Anti-fracking activists petition to join suits over Denton’s ban
Local activists and a national advocacy group filed motions in court Thursday to join the city of Denton in defending its ban on hydraulic fracturing.
Attorneys for the Denton Drilling Advisory Group and Earthworks prepared petitions in intervention for lawsuits filed by the state and the oil and gas industry, which are challenging the ban’s constitutionality.
Cathy McMullen, president of the Denton Drilling Advisory Group, said the organization felt a sense of responsibility to see its work through.
“A lot of people asked us, ‘If the ban passes, then what?’” McMullen said. “We knew we wanted to make sure their voices would be heard and that the ban would be enforced.”
She called the effort a marathon.
“I wasn’t going to quit at the 20-mile mark,” McMullen said.
The Denton Drilling Advisory Group incorporated about a year ago as an educational nonprofit. It sought help in drafting the original petition to ban fracking, which was an initiative under the city’s charter. The group worked for months to gather the signatures needed to force the City Council vote in July and then organize the campaign to get the measure passed in November.
The ban on fracking passed overwhelmingly on Election Day, with 59 percent of Denton voters approving the proposition.
The ban officially went into effect Tuesday.
All those actions by the Denton group, and the support from Washington-based nonprofit Earthworks, became the grounds for the petition in intervention, according to court documents.
Lindsey Baker, spokeswoman for the city of Denton, said the city’s legal team has agreed to the petition.
In court documents, Earthworks said it worked closely with the Denton Drilling Advisory Group, not only in helping with the petition drive but also with the the election campaign.
As a result, both groups “would be seriously prejudiced by a judgment for [the] Plaintiff[s],” attorneys wrote.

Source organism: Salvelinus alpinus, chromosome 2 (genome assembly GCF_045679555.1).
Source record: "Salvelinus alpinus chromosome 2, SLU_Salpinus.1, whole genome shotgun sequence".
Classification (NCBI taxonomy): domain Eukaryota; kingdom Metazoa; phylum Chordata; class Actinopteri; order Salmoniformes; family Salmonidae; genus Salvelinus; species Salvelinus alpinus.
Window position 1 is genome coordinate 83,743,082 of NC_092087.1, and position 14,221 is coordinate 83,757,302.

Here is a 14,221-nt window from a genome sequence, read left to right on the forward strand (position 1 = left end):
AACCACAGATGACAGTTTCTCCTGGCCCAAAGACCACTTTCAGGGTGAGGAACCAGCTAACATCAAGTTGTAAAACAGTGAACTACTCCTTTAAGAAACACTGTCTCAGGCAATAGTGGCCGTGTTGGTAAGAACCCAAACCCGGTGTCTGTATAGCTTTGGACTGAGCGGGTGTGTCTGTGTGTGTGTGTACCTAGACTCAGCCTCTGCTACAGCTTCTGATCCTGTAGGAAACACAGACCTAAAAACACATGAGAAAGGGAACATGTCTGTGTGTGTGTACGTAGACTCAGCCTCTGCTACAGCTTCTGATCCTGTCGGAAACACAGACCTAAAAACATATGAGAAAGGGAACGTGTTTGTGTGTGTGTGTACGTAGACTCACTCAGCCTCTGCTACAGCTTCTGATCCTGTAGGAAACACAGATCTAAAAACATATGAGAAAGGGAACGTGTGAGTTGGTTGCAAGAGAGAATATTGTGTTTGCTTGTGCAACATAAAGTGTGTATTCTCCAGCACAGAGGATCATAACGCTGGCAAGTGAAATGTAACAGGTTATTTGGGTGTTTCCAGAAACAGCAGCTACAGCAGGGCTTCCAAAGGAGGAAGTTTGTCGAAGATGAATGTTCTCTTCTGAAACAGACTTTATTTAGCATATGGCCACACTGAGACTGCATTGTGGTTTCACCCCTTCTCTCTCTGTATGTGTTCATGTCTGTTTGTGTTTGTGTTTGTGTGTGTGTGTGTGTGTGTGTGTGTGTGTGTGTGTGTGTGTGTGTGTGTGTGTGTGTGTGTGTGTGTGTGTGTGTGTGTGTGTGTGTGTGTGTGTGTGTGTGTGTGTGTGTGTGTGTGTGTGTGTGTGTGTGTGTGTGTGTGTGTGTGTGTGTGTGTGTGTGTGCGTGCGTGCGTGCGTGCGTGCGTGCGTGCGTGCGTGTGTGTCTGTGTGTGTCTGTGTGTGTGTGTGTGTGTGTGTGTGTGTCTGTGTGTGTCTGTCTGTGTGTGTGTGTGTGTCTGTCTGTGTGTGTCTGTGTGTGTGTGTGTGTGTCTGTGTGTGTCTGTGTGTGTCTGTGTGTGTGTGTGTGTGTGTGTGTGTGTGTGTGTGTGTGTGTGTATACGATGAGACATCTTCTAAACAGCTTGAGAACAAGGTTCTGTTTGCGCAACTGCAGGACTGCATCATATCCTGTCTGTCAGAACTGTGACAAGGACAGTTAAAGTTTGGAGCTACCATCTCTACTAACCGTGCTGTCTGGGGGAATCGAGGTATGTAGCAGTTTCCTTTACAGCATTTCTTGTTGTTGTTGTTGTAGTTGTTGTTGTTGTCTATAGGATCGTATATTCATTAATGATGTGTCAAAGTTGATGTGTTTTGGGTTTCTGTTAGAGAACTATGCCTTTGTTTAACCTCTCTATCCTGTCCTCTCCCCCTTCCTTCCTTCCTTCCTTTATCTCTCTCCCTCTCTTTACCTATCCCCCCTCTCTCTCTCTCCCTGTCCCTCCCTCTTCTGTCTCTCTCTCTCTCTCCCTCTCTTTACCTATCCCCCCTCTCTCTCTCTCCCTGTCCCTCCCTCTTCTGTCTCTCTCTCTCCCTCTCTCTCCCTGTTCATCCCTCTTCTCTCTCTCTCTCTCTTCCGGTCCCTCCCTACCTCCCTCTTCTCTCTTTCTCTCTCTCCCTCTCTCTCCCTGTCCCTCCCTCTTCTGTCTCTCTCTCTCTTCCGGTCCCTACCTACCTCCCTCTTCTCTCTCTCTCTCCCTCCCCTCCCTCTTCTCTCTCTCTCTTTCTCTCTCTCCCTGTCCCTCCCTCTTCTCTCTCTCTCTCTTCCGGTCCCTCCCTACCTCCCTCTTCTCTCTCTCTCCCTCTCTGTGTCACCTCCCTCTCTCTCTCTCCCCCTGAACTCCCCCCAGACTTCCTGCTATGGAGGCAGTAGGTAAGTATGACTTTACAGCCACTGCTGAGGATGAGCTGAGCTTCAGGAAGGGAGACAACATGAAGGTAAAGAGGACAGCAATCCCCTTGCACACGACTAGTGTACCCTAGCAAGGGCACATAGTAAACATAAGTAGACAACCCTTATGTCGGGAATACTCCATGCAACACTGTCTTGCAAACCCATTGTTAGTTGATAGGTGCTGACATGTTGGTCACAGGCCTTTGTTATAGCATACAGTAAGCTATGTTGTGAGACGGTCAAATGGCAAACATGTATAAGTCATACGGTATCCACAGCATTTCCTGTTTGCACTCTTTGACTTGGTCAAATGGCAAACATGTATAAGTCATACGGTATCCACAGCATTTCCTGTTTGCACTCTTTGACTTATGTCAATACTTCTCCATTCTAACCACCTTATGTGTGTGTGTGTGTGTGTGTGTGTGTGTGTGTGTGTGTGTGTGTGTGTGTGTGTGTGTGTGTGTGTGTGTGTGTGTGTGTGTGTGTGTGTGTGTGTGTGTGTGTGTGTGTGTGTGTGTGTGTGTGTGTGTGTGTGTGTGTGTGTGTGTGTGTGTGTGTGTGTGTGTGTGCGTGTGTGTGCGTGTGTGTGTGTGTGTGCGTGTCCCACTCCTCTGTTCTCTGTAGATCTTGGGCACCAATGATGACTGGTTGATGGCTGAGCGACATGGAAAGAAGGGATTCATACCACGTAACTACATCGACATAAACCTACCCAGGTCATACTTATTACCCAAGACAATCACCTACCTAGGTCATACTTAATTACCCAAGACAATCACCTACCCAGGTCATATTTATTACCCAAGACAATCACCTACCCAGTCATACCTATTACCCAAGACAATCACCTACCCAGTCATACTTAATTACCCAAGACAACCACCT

The two groups retained their own legal counsel, which included Richardson-based municipal law firm Brown & Hofmeister, as well as two nationally renowned environmental attorneys, Deborah Goldberg with Earthjustice and Daniel Raichel with the National Resources Defense Council.
Goldberg recently represented the town of Dryden in a similar case in New York. This summer, that state’s highest court sided with the town, which allowed towns and cities throughout New York to prohibit oil and gas development within their borders.
Court documents showed that both Goldberg, who is licensed in New York, and Raichel, who is licensed in Illinois, had completed applications with the Texas Bar of Law Examiners to represent the Denton group and Earthworks in the two cases.
According to the examiners’ website, if an attorney has practiced for more than five years, then the court where the case is being tried may admit them.
In addition to asking to intervene, the Denton Drilling Advisory Group and Earthworks also asked the Travis County court, where the state’s case was filed, to agree to move that case to Denton County.
Speaking on behalf of the Texas General Land Office, which filed suit in November, Jim Suydam declined to comment on either the change of venue or the intervention petition, citing ongoing litigation.
However, he expected the state would answer the motions in court.
Bill Kroger, attorney of record for the Texas Oil and Gas Association, which also filed suit in November, did not return a call for comment.
PEGGY HEINKEL-WOLFE can be reached at 940-566-6881 and via Twitter at @phwolfeDRC.